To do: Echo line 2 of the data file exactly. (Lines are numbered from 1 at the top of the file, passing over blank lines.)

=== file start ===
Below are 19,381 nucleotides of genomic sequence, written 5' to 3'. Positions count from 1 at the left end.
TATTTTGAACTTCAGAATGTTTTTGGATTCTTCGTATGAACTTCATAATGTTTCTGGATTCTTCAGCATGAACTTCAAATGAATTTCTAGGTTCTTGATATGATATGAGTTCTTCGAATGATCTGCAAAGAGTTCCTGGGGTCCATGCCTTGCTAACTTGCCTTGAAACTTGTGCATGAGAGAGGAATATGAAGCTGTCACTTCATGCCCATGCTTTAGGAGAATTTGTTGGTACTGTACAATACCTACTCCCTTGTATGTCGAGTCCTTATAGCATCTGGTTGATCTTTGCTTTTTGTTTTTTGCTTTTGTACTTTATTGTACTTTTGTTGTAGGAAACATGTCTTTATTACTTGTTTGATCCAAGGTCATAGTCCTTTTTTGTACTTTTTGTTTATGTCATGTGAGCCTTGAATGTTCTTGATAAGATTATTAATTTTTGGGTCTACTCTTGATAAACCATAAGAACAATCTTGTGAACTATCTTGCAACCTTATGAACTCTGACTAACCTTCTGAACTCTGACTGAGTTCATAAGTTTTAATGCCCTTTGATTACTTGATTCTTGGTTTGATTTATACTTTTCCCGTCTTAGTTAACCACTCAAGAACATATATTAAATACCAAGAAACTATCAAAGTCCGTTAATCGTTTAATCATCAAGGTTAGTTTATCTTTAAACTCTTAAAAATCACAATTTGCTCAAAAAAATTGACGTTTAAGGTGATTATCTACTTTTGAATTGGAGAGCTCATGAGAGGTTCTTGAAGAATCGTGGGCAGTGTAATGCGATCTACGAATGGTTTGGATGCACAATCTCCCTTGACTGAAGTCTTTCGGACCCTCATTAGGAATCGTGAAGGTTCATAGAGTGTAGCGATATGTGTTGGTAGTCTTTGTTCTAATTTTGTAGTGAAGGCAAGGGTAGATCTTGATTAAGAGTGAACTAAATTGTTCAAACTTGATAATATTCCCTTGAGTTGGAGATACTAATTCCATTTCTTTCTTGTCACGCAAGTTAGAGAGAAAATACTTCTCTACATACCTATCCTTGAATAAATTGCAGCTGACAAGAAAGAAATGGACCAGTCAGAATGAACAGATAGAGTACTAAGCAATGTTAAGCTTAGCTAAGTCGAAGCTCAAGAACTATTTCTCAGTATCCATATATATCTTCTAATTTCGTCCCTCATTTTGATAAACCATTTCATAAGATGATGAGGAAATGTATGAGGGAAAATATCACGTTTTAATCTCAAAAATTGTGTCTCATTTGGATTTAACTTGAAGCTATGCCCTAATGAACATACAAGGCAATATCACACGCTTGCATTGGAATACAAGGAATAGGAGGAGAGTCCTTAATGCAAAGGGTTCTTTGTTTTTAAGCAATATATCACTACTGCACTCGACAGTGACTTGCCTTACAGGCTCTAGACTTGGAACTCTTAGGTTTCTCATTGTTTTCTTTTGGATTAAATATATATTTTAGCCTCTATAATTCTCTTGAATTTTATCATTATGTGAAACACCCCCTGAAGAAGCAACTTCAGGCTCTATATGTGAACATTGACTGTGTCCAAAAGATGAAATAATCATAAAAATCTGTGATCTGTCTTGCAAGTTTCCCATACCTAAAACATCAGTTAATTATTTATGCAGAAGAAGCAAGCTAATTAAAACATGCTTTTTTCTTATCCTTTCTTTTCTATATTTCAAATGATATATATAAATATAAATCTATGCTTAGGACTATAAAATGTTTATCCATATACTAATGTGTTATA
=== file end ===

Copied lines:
TATTTTGAACTTCAGAATGTTTTTGGATTCTTCGTATGAACTTCATAATGTTTCTGGATTCTTCAGCATGAACTTCAAATGAATTTCTAGGTTCTTGATATGATATGAGTTCTTCGAATGATCTGCAAAGAGTTCCTGGGGTCCATGCCTTGCTAACTTGCCTTGAAACTTGTGCATGAGAGAGGAATATGAAGCTGTCACTTCATGCCCATGCTTTAGGAGAATTTGTTGGTACTGTACAATACCTACTCCCTTGTATGTCGAGTCCTTATAGCATCTGGTTGATCTTTGCTTTTTGTTTTTTGCTTTTGTACTTTATTGTACTTTTGTTGTAGGAAACATGTCTTTATTACTTGTTTGATCCAAGGTCATAGTCCTTTTTTGTACTTTTTGTTTATGTCATGTGAGCCTTGAATGTTCTTGATAAGATTATTAATTTTTGGGTCTACTCTTGATAAACCATAAGAACAATCTTGTGAACTATCTTGCAACCTTATGAACTCTGACTAACCTTCTGAACTCTGACTGAGTTCATAAGTTTTAATGCCCTTTGATTACTTGATTCTTGGTTTGATTTATACTTTTCCCGTCTTAGTTAACCACTCAAGAACATATATTAAATACCAAGAAACTATCAAAGTCCGTTAATCGTTTAATCATCAAGGTTAGTTTATCTTTAAACTCTTAAAAATCACAATTTGCTCAAAAAAATTGACGTTTAAGGTGATTATCTACTTTTGAATTGGAGAGCTCATGAGAGGTTCTTGAAGAATCGTGGGCAGTGTAATGCGATCTACGAATGGTTTGGATGCACAATCTCCCTTGACTGAAGTCTTTCGGACCCTCATTAGGAATCGTGAAGGTTCATAGAGTGTAGCGATATGTGTTGGTAGTCTTTGTTCTAATTTTGTAGTGAAGGCAAGGGTAGATCTTGATTAAGAGTGAACTAAATTGTTCAAACTTGATAATATTCCCTTGAGTTGGAGATACTAATTCCATTTCTTTCTTGTCACGCAAGTTAGAGAGAAAATACTTCTCTACATACCTATCCTTGAATAAATTGCAGCTGACAAGAAAGAAATGGACCAGTCAGAATGAACAGATAGAGTACTAAGCAATGTTAAGCTTAGCTAAGTCGAAGCTCAAGAACTATTTCTCAGTATCCATATATATCTTCTAATTTCGTCCCTCATTTTGATAAACCATTTCATAAGATGATGAGGAAATGTATGAGGGAAAATATCACGTTTTAATCTCAAAAATTGTGTCTCATTTGGATTTAACTTGAAGCTATGCCCTAATGAACATACAAGGCAATATCACACGCTTGCATTGGAATACAAGGAATAGGAGGAGAGTCCTTAATGCAAAGGGTTCTTTGTTTTTAAGCAATATATCACTACTGCACTCGACAGTGACTTGCCTTACAGGCTCTAGACTTGGAACTCTTAGGTTTCTCATTGTTTTCTTTTGGATTAAATATATATTTTAGCCTCTATAATTCTCTTGAATTTTATCATTATGTGAAACACCCCCTGAAGAAGCAACTTCAGGCTCTATATGTGAACATTGACTGTGTCCAAAAGATGAAATAATCATAAAAATCTGTGATCTGTCTTGCAAGTTTCCCATACCTAAAACATCAGTTAATTATTTATGCAGAAGAAGCAAGCTAATTAAAACATGCTTTTTTCTTATCCTTTCTTTTCTATATTTCAAATGATATATATAAATATAAATCTATGCTTAGGACTATAAAATGTTTATCCATATACTAATGTGTTATA